I watched a presentation today from a Facebook engineer that ended with valuable information. Generally an interesting presentation about the ups and downs they faced with their code. Surprisingly blunt about technology choices as well.
Around 46:40 he talks about Practical Advice. This is the part that caught me.
This I wholeheartedly agree with. In my opinion when you decide to branch code to do any form of refactoring you immediately create new problems for yourself. The first problem is “when” to merge back into trunk. Do you merge after everything in your branch is perfectly tested? Or do you wait till both your branch and trunk are perfectly tested? If there was bug fixing going on in trunk while you’re branched testing has to occur for both – but which version do you accept – the trunk or the branch?
The second problem is what to do with conflicts of the merge that exist on the edges of your changes. Do you refactor the trunk just enough to fit the edges? Or do you change your branch to accomodate those edges in trunk? Do you allow these edges to change your design in the branch? And how much time do you spend doing this – just enough to mash it together or enough to have long lasting durability?
The easy answer in my opinion is stay in trunk. Get over your fear of “what happens when my code change breaks the rest of it”. That’s what revisions are for and if you’re smart with your unit testing and judicious with your commits you should never run into broken builds. Most often in my experience developers who immediately reach for a branch are developers who don’t have sufficient tests for their code (me included).
Confession: I am often saying “I’ve never been mad at myself for branching”. And the reason I say this is because I work(ed) in environments where trunk is abused and brittle. Or often too many developers are making too many changes at once. I say it with the sentiment that I want to branch and not have to worry about what the flaky trunk might do. And when I merge, my branch is the winner in all cases. But always (and I mean always) this causes me to have to make code changes in trunk after I merge. Always. And usually afterwards I say “should’ve stayed in trunk”.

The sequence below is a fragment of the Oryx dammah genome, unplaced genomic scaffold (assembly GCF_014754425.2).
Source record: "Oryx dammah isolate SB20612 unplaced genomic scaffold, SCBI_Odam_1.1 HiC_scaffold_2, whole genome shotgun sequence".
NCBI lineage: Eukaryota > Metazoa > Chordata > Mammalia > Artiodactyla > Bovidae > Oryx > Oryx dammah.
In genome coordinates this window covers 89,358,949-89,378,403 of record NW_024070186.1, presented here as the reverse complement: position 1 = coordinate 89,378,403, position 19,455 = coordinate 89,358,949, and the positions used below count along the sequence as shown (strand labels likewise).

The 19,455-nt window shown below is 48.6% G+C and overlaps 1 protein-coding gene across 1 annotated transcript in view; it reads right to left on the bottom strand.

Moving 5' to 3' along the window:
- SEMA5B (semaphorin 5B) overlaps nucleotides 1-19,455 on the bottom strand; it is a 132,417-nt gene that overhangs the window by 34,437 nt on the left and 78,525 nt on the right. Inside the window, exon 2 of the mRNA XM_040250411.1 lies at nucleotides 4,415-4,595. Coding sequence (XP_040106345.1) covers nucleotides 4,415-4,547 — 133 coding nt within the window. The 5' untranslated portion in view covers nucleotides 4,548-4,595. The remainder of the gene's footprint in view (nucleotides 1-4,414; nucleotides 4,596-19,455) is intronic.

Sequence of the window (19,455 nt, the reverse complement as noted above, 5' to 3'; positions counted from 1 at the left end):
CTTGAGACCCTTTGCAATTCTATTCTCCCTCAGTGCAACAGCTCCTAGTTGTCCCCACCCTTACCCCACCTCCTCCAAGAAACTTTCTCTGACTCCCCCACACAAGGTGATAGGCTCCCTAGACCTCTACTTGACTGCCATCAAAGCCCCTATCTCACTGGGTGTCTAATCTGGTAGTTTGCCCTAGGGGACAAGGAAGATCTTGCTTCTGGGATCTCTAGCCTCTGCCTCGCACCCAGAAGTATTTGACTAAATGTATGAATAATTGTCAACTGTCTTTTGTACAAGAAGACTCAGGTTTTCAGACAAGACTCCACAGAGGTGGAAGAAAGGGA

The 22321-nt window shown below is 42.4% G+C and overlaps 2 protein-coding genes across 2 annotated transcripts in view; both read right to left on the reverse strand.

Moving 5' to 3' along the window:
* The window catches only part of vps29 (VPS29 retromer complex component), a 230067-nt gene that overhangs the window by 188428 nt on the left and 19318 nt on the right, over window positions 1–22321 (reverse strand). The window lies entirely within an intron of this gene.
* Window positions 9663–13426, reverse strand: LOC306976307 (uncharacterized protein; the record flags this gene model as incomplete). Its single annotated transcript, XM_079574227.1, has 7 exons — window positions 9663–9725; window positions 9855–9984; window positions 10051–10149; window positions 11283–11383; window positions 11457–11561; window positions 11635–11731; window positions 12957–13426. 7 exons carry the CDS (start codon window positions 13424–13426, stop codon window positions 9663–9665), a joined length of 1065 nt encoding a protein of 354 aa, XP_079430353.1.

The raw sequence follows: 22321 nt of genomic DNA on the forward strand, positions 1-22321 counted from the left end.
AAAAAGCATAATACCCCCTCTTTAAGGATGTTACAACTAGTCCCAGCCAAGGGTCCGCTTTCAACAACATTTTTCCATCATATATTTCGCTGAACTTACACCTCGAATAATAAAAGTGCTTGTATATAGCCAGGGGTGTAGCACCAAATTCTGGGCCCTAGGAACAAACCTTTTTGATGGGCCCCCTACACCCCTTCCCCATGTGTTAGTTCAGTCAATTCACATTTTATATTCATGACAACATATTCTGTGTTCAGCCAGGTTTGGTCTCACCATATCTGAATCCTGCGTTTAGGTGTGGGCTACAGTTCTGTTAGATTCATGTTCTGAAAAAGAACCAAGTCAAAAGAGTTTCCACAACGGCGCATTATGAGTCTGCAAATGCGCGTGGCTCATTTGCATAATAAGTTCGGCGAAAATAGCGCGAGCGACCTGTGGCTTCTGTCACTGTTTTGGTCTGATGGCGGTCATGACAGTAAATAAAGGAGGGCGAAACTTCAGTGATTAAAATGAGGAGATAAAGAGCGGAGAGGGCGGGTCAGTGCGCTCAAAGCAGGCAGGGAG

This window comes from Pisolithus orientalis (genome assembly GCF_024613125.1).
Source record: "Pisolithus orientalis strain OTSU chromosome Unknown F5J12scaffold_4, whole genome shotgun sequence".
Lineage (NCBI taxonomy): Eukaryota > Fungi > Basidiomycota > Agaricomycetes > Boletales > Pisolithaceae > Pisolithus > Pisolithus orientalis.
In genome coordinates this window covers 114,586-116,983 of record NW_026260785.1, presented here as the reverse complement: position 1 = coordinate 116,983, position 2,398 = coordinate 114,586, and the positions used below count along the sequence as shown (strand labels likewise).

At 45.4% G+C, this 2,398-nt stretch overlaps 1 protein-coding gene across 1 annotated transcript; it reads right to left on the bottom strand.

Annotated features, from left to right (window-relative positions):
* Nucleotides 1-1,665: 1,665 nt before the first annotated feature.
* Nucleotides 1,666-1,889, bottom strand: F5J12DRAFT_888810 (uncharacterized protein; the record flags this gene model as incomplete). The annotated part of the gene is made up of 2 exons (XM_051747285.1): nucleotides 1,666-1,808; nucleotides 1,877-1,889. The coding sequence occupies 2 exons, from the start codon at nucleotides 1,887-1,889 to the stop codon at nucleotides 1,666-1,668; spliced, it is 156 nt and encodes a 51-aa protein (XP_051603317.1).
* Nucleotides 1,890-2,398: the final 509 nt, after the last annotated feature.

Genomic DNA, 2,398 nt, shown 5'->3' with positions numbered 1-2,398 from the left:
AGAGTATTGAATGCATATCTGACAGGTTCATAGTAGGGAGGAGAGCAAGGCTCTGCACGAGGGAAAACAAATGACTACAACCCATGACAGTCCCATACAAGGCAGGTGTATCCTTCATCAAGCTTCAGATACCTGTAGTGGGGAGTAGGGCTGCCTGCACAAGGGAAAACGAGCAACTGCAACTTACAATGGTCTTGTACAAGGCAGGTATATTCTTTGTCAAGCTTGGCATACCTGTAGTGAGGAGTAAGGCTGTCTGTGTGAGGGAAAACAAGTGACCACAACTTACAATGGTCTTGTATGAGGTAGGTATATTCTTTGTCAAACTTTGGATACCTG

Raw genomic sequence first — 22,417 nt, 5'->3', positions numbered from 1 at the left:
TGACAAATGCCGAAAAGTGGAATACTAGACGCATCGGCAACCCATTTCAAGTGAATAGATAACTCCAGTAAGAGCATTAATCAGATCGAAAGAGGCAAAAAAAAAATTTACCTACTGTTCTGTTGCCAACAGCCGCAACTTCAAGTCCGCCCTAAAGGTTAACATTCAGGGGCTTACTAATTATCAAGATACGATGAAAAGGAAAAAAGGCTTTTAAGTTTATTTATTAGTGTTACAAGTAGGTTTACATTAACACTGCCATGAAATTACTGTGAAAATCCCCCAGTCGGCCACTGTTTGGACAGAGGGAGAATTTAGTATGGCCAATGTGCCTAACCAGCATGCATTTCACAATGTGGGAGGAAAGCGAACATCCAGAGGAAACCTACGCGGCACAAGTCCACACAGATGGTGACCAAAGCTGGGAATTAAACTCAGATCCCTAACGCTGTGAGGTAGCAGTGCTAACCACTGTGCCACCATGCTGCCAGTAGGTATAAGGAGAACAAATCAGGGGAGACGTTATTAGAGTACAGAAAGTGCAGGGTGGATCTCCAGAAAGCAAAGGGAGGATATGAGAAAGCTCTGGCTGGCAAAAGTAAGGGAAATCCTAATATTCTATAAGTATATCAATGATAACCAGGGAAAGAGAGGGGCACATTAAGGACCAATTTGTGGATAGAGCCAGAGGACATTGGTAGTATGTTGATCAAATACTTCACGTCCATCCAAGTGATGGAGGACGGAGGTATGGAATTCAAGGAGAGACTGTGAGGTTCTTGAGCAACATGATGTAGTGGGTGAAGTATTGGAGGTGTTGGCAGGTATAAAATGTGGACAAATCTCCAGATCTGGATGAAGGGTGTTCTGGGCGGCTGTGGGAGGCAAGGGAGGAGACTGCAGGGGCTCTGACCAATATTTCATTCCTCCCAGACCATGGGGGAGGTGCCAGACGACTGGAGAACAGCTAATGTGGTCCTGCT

Take advantage of product churn
Ah. I love this one. It’s so obvious but yet so hard to really get. In most large websites there is a product group of folks who decide the features. They change their minds a lot. And that is exactly their job. So when they do, why would you stick with a design and/or architecture that solved the previous problem. Or why would you try to design something so long lasting? Take advantage of a clean slate.
There are plenty of arguments to be made for architecting solid systems that can support change. My point is don’t get bound up in architecture decisions so tightly that when change does occur you become adverse. Be flexible and open to the idea that product teams may come to you and say feature X is the next best thing. And that feature may create a ripple in your architecture. If it does, roll with it and re-architect.
It’s my experience that the reason why you get this adversity to re-architect is generally due to the size of the development staff. When you’re dealing with a large staff it is nearly impossible to make quick changes to the architecture. Every developer has to be at a minimum aware of the change, and most of them often implement the change. And when the number of developers is high, the slower the change can occur.
Focus on usability
This is targeted at developer APIs and frameworks, and I do agree but I’m less adamant about it. Or should I say that my version of adoption isn’t so much about winning hearts and minds as much as working with people willing to adopt. And there is a big difference. Top down mandates are a result of working with a development staff that is just not very good with adoption. Organic adoption happens with a certain chemistry and culture. Develop those things first then adoption comes with it. This is a tricky bit to do. And in my experience top down mandates have always been easier (especially in larger development groups). I wish it were different, and I realize my personal style is much different than others.
It all depends at which level you are. For instance I hate being told “which way to do it”. But if I’ve come up with a better way I wish I could give the top down mandate. Organic adoption is always better, but it just doesn’t always work.
Generally I agree with all of these kinds of advice. But admittedly I’m more liberal in my approach to design/architecture/coding. I find myself more open than others to change and especially using yet unfamiliar technology. I dislike rigor and unnecessary structure or process, but I’m not opposed to smart and reasonable standards. But the advice given was sound in my opinion.